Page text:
Letter to the Editor

To Whom it May Concern:

Regarding the article "Was the Examination Too Long?" which appeared in the June 1997 issue of Future Fellows, the Society blew it. Badly.

First of all, if the people who took the exam say it was too long (and the examination survey seems to indicate as much) then the exam WAS too long, period. The candidates are the only ones who are in an appropriate position to make the call. The Exam Committee has as much time as they want to devise and grade the questions, as many glances at the footnotes as they want, and no pressure to perform since, as we see, no one is allowed to second-guess them. The exam in question being Part 9, the candidates are not without experience and sophistication in their exam preparation techniques. These people know when an exam is too long.

But more importantly, the response of the Society to the exam survey was disturbing, to say the least. If the Society is not going to take the concerns of exam candidates seriously, if the survey is not going to have any effect on the exam process, then don't waste the candidates' time. We have enough to worry about on exam day. I can't think of a better way to discourage filling out the survey than circulating the captioned article.

The authors take the position that since "only 26 percent" of the surveys were submitted the results don't count. Look for that percentage to go down, now that a Society publication has voiced what candidates must view as a more-or-less official position that nobody's going to take the surveys seriously anyway.

Rick Pawelski
Mechanicsburg, Pennsylvania

Editor's Response:

Thank you for your letter. You have touched on significant points and I appreciate the opportunity to discuss them.

Your assertion that well-prepared candidates who took the exam are in the best position to comment on its length is correct. The Examination Committee goes to great pains to make each exam consistent from one sitting to the next, including review by examination consultants for length as well as for clarity, question design, etc. However, the Examination Committee has not found a way to evaluate exams on a significant sample of prepared pseudocandidates to see if it meets the time requirement standards to which you would like them to perform. The best approximation that is available are the committee members who once were candidates. I encourage you to join them as soon as you obtain your Fellowship.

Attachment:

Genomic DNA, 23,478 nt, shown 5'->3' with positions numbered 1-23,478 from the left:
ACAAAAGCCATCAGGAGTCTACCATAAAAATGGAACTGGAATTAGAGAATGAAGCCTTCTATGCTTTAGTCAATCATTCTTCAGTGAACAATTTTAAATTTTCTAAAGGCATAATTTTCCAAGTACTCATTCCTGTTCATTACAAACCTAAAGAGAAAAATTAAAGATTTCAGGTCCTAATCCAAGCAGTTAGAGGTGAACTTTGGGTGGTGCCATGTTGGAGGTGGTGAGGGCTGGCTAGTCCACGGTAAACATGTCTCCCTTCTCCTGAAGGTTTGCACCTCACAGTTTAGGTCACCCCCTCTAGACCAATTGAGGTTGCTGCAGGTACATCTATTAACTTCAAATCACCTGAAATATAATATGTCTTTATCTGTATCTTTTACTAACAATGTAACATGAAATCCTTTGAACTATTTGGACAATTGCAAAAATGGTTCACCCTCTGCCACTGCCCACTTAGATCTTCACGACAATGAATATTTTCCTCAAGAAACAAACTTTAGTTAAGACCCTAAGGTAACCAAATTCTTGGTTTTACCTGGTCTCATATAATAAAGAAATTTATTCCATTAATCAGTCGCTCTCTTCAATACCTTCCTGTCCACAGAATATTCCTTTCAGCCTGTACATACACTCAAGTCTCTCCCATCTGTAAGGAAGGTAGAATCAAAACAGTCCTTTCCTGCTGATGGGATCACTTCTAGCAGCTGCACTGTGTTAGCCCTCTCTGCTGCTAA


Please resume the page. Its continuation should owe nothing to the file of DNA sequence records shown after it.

Your assertion that no one is allowed to second-guess the Examination Committee is simply not true. Questions are prepared by Examination Committee members and submitted to the Part Chair who edits, picks, and chooses. Questions are thrown out or rewritten for many reasons, including concern about the length of time it will take candidates to respond. The Part Chair must then take the critique and respond with changes to all issues raised by the consultants who review the exam.

Your assertion that Examination Committee members have as much time as they want is not true. It takes a lot of time to write questions and a lot longer time to convince others that your questions are indeed of high quality. Grading exams requires less creativity than writing questions, but is brutal from a short-term high hour per day time standpoint. It is also unforgiving in that someone else independently grades the questions and each grader must justify all the scores he or she assigns.

Your assertion that the CAS does not take seriously the survey and other information provided by candidates is not true. All information is used to help understand how the exams can be improved. As you have pointed out, the linkage is not always easy because, in many ways, the candidates have the best perspective on the exam itself.

The authors did observe that "since only 26 percent of the Part 9 Examination-takers submitted their surveys, the results may be biased." The authors did not conclude or intend to suggest that the survey results do not count. The authors' observation that the results may be biased is much different than taking a position that the results do not count.